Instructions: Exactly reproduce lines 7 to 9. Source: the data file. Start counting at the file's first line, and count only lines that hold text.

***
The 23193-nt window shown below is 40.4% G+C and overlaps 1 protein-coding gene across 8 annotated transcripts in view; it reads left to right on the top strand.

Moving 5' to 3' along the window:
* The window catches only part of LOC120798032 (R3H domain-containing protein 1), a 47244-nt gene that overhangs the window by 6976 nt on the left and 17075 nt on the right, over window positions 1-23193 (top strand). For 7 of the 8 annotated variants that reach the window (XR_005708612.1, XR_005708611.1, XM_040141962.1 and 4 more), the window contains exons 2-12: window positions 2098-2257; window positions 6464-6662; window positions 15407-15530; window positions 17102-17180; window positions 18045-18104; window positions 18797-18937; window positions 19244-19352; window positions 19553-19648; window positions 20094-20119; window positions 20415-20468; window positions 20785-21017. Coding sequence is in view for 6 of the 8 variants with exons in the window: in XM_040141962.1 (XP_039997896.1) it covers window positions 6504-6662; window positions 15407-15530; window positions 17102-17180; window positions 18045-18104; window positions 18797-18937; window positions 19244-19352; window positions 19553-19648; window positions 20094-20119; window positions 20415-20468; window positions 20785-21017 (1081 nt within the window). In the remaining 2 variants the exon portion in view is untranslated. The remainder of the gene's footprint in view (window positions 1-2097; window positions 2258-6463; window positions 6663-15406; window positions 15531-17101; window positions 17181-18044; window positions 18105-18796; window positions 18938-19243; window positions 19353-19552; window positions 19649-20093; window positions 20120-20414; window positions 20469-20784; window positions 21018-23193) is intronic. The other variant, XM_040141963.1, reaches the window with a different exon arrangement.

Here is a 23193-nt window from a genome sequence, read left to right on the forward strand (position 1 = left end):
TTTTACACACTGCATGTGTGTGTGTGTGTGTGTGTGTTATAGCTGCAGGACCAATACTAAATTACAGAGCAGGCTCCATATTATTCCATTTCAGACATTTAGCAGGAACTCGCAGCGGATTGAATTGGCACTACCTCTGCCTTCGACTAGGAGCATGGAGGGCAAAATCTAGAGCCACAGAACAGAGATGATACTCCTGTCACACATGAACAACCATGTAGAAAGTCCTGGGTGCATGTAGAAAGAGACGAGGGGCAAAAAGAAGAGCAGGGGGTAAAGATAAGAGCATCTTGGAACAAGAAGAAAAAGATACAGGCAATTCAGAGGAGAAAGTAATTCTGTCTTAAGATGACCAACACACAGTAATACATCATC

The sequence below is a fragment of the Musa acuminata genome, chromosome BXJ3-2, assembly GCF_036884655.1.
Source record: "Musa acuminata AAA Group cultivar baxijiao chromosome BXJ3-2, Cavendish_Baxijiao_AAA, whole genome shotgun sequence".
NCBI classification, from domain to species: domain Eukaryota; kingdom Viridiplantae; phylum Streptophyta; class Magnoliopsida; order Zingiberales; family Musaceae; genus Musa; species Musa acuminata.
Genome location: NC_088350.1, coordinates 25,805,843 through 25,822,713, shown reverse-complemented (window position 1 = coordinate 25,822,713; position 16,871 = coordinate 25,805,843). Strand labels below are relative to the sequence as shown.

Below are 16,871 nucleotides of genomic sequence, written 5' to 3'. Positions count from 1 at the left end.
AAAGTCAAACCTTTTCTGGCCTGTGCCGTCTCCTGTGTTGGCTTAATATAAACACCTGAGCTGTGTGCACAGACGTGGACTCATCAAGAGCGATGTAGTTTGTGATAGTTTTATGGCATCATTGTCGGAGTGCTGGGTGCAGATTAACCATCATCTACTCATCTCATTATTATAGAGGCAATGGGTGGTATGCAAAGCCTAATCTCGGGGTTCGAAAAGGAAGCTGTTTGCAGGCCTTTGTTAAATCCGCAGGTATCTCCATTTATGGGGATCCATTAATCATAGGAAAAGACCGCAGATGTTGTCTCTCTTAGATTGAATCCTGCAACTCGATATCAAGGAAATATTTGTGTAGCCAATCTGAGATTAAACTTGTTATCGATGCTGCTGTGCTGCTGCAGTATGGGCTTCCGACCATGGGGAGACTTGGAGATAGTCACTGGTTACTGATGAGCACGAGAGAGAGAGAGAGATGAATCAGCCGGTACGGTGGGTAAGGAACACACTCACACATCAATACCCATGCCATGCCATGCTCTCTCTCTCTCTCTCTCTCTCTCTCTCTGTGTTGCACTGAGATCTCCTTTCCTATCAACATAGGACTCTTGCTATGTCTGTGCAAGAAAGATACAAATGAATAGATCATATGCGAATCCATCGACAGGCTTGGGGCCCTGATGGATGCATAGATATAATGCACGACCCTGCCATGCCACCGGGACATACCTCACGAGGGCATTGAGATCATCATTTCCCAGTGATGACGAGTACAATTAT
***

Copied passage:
Source record: "Musa acuminata AAA Group cultivar baxijiao chromosome BXJ3-2, Cavendish_Baxijiao_AAA, whole genome shotgun sequence".
NCBI classification, from domain to species: domain Eukaryota; kingdom Viridiplantae; phylum Streptophyta; class Magnoliopsida; order Zingiberales; family Musaceae; genus Musa; species Musa acuminata.
Genome location: NC_088350.1, coordinates 25,805,843 through 25,822,713, shown reverse-complemented (window position 1 = coordinate 25,822,713; position 16,871 = coordinate 25,805,843). Strand labels below are relative to the sequence as shown.